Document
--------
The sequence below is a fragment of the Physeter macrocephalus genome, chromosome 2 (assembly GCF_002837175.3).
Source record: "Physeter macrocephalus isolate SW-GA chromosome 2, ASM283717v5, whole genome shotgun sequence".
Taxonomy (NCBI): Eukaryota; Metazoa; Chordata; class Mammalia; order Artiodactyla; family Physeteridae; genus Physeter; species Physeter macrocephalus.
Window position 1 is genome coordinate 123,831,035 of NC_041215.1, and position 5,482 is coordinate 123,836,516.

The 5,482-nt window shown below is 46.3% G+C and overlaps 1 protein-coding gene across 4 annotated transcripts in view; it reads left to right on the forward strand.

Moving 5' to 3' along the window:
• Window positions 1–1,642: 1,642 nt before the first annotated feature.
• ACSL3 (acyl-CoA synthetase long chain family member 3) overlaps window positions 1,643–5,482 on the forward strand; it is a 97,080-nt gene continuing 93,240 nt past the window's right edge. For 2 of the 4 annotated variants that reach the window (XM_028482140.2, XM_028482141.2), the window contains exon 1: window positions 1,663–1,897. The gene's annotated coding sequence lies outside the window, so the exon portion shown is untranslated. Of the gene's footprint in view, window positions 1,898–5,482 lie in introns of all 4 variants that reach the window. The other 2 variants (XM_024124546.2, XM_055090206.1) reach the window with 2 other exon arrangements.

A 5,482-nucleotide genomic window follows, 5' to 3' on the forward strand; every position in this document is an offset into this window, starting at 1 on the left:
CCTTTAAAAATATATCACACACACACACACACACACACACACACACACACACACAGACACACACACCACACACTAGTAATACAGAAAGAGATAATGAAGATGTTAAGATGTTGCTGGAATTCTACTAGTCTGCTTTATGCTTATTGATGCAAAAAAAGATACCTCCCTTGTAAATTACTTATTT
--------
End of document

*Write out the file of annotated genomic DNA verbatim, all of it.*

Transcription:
The sequence below is a fragment of the Physeter macrocephalus genome, chromosome 2 (assembly GCF_002837175.3).
Source record: "Physeter macrocephalus isolate SW-GA chromosome 2, ASM283717v5, whole genome shotgun sequence".
Taxonomy (NCBI): Eukaryota; Metazoa; Chordata; class Mammalia; order Artiodactyla; family Physeteridae; genus Physeter; species Physeter macrocephalus.
Window position 1 is genome coordinate 123,831,035 of NC_041215.1, and position 5,482 is coordinate 123,836,516.

The 5,482-nt window shown below is 46.3% G+C and overlaps 1 protein-coding gene across 4 annotated transcripts in view; it reads left to right on the forward strand.

Moving 5' to 3' along the window:
• Window positions 1–1,642: 1,642 nt before the first annotated feature.
• ACSL3 (acyl-CoA synthetase long chain family member 3) overlaps window positions 1,643–5,482 on the forward strand; it is a 97,080-nt gene continuing 93,240 nt past the window's right edge. For 2 of the 4 annotated variants that reach the window (XM_028482140.2, XM_028482141.2), the window contains exon 1: window positions 1,663–1,897. The gene's annotated coding sequence lies outside the window, so the exon portion shown is untranslated. Of the gene's footprint in view, window positions 1,898–5,482 lie in introns of all 4 variants that reach the window. The other 2 variants (XM_024124546.2, XM_055090206.1) reach the window with 2 other exon arrangements.

A 5,482-nucleotide genomic window follows, 5' to 3' on the forward strand; every position in this document is an offset into this window, starting at 1 on the left:
CCTTTAAAAATATATCACACACACACACACACACACACACACACACACACACACAGACACACACACCACACACTAGTAATACAGAAAGAGATAATGAAGATGTTAAGATGTTGCTGGAATTCTACTAGTCTGCTTTATGCTTATTGATGCAAAAAAAGATACCTCCCTTGTAAATTACTTATTT